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Toad meal

Datasheet

Description
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Common names 

Toad meal, raw toads, cooked toads, uncooked toads

Species 
Description 

In areas where toads are abundant, toad meal could be a viable alternative source of protein to replace other animal protein sources. Toad meal from Bufonidae species have been tested in poultry and African catfish, with variable success.

Nutritional aspects
Potential constraints 

Consumption of some toads, frogs and their tadpoles is potentially harmful due to the presence of alkaloid toxins concentrated in the skin and other parts of the animal. These alkaloids have been sequestered and retained from dietary sources (such as arthropods) during the life cycle of the toad (Sogbesan et al., 2007; Daly et al., 2002). Treatments such as boiling, skinning and oven-drying have been proposed to decrease toxicity (Basuel, 1983; Bekibele et al., 1995).

Poultry 

In the Philippines, meals that were prepared from skinned, unskinned, cooked or uncooked cane toads (Bufo marinus) performed similarly to fish meal when fed to broilers. It was concluded that these processed toad meals could entirely replace the conventional fish meal in the diets (Basuel, 1983). No differences in performance were observed when toad meal was fed at 5, 10 or 15% of broiler diets (Aradanas et al., 1989).

In Nigeria, toad meal prepared from eviscerated toads (species unknown, probably Bufonidae), smoked-dried at 40°C for 3 days, crushed and milled, was fed to young broilers at 0%, 5% or 10%. Cost-benefit analysis showed that it could be included in the diets of young broiler chicks up to 10% with improved results. No evidence of any toxicity or poisoning was observed but any effects on prolonged feeding needs to be evaluated (Esonu, 2002).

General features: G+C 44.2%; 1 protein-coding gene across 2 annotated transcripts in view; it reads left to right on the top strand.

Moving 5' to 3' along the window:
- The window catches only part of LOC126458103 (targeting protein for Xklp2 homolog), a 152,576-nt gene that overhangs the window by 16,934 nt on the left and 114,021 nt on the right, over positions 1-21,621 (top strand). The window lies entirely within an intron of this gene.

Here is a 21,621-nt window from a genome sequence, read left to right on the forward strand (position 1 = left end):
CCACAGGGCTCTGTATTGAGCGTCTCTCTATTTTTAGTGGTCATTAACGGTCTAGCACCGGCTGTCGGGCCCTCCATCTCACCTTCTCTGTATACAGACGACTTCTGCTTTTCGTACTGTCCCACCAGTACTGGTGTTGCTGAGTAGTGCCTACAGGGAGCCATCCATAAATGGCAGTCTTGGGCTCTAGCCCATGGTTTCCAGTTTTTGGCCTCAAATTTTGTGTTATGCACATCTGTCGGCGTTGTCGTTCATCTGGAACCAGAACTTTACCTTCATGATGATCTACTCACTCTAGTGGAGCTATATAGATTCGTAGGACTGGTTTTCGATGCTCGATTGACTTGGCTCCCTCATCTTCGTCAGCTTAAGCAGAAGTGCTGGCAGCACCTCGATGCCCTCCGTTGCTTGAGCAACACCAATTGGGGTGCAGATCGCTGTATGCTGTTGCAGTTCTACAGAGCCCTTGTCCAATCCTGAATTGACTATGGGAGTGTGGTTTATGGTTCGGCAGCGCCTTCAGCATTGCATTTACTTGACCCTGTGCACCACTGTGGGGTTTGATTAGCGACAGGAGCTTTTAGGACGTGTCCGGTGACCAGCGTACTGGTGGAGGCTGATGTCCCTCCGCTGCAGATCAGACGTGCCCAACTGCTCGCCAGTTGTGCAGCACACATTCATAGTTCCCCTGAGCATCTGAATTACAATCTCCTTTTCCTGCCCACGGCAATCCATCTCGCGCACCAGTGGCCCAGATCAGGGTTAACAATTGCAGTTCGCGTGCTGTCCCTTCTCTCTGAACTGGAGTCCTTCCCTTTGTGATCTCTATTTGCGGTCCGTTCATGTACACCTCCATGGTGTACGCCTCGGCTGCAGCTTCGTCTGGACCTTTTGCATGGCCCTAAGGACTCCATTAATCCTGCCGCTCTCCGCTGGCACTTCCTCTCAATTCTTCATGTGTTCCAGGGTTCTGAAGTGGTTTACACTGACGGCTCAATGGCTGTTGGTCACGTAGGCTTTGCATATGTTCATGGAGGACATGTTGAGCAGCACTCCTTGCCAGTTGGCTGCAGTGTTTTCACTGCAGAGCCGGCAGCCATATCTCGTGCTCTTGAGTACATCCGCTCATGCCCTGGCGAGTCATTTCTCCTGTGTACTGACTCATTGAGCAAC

Fish 

African catfish (Clarias gariepinus and Clarias lazera)

Clarias lazera fed diets containing between 10 and 40% toad meal (Bufo sp.) all produced similar growth rates and feed conversion ratios (Annune, 1990). However, Clarias gariepinus gave an inferior outcome when toad meal was compared to fish, frog and tadpole meals. This was related to poor protein digestibility (Fagbenro et al., 1993). In a later trial, toad meal (Amietophrynus regularis), prepared by oven-drying at 103°C, replaced up to 100% of the fish meal (59% of the diet) and maintained performance (growth, feed intake, survival) without detrimental effects. Possibly, the higher processing temperature inactivated skin poisons (Bekibele et al., 1995).

Nutritional tables
Tables of chemical composition and nutritional value 

Avg: average or predicted value; SD: standard deviation; Min: minimum value; Max: maximum value; Nb: number of values (samples) used

Main analysis Unit Avg SD Min Max Nb
Dry matter % as fed 93.5 92.4 94.6 2
Crude protein % DM 54.7 7.8 45.7 59.3 3
Crude fibre % DM 3.6 1.5 5.6 2
Ether extract % DM 10.2 1.4 8.7 11.5 3
Ash % DM 16.5 3.3 12.7 18.5 3
Gross energy MJ/kg DM 21.9 1
 
Minerals Unit Avg SD Min Max Nb
Calcium g/kg DM 2.1 1
Phosphorus g/kg DM 3.8 1
Potassium g/kg DM 2.4 1
Sodium g/kg DM 1.9 1
Magnesium g/kg DM 0.2 1
Zinc mg/kg DM 17 1
Iron mg/kg DM 11 1

The asterisk * indicates that the average value was obtained by an equation.

References

Bekibele et al., 1995; Esonu, 2002; Ojewola et al., 2005

Last updated on 24/10/2012 00:45:44

References
References 
Datasheet citation 

Tran G., 2015. Toad meal. Feedipedia, a programme by INRA, CIRAD, AFZ and FAO. http://www.feedipedia.org/node/667 Last updated on June 4, 2015, 10:25

English correction by Tim Smith (Animal Science consultant) and Hélène Thiollet (AFZ)
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